Skip to content

Ageing Skin: 3 Common Problems (and How to Deal with Them)

You probably feel like a teenager on the inside. Most of us do, even as we move into retirement age and start to think about slowing down.

But as we get older and the trials and tribulations of daily life take their toll, ageing skin can be the first sign that we’re maybe not quite as young as we feel.

Our skin changes the older we get. A look in the mirror is usually enough to confirm that! Under the surface, the proteins that keep the skin strong and elastic (collagen and elastin) aren’t produced as quickly as they once were, which is why you start to see wrinkles, sagging, thinning and dryness.

Lifestyle habits like smoking and poor diet speed up the ageing process for our skin, and we all know the dangers of overexposure to sunlight. Those UV rays break down elastic tissue and cause the skin to stretch, wrinkle and go blotchy, occasionally leading to skin cancer.

Clearly, there are some things we can do to help ageing skin look healthier. But some parts of the ageing process are unavoidable, meaning that most of us suffer from these common ageing skin complaints at some point in our lives.

Excessively Dry Ageing Skin

Ageing skin often becomes tighter and drier. You’ll likely have noticed the appearance of fine lines and wrinkles, especially if you frown or smile a lot. (Hopefully the latter!)

But extremely dry skin is more than just a bit flaky or itchy. If your ageing skin is really dry, it might crack and bleed, which opens up the possibilities of infections and can lead to more serious health problems.

Avoid hot showers and baths, use a mild cleanser that’s free from strong alkaline solutions, and think about getting a humidifier to keep the air moist.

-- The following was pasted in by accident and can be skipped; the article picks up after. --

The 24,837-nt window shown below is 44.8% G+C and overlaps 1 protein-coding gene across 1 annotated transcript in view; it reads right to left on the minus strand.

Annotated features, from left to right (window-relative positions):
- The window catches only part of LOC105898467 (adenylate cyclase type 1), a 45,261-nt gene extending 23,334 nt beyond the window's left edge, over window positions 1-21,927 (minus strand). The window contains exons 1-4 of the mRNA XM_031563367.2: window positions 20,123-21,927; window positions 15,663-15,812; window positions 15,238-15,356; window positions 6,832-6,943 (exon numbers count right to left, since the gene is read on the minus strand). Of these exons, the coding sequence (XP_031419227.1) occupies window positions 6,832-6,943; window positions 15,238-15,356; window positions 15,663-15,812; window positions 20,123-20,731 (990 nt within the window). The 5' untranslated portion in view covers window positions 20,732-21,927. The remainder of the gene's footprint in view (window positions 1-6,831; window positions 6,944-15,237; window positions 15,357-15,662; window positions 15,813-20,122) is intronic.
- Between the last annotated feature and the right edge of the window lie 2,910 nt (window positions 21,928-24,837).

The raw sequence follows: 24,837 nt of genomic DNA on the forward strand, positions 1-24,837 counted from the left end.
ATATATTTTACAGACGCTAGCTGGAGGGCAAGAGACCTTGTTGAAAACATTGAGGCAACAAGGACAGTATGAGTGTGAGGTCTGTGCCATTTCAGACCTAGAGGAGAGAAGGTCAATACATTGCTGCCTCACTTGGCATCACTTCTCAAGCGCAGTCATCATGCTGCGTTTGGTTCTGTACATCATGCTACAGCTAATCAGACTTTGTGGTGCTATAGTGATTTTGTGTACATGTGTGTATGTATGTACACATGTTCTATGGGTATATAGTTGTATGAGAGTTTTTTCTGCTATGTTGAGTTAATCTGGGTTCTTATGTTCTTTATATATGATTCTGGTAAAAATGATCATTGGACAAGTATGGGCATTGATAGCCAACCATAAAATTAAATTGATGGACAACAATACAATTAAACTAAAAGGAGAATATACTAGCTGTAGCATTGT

Ageing Skin Dry
Excessive dryness is a common problem with ageing skin.

Age Spots and Skin Tags

Age spots (sometimes called liver spots) are particularly common for ageing skin. These flat, brown spots are bigger than freckles, and tend to appear on the face, hands, arms, back and feet.

Skin tags are common, too. These are small, flesh-coloured growths of skin with a raised surface. Women tend to be more prone to skin tags, but they aren’t anything to worry about. If the appearance of a skin tag bothers you, you can always talk to your doctor about getting it removed.

Bedsores and Pressure Ulcers

When ageing skin is combined with a lack of mobility – another change to our lifestyle that becomes more common in our later years – proper care and treatment becomes even more important.

Spending a lot of time in bed or sitting down can put parts of the body under extreme pressure. Once the blood stops reaching these areas, the skin and underlying tissue gets damaged. Stage 1 bedsores will be hot and red patches. Stage 4 bedsores are deep wounds that can lead to cellulitis, sepsis and even cancer.

Prevention is key.

Change positions frequently, keep the skin clean and dry, use specially-designed pressure-relieving cushions, and, if you can, exercise to get the blood flowing to the affected parts of your body.

Below are a few CareCo products designed to treat and prevent bedsores and pressure ulcers in ageing skin: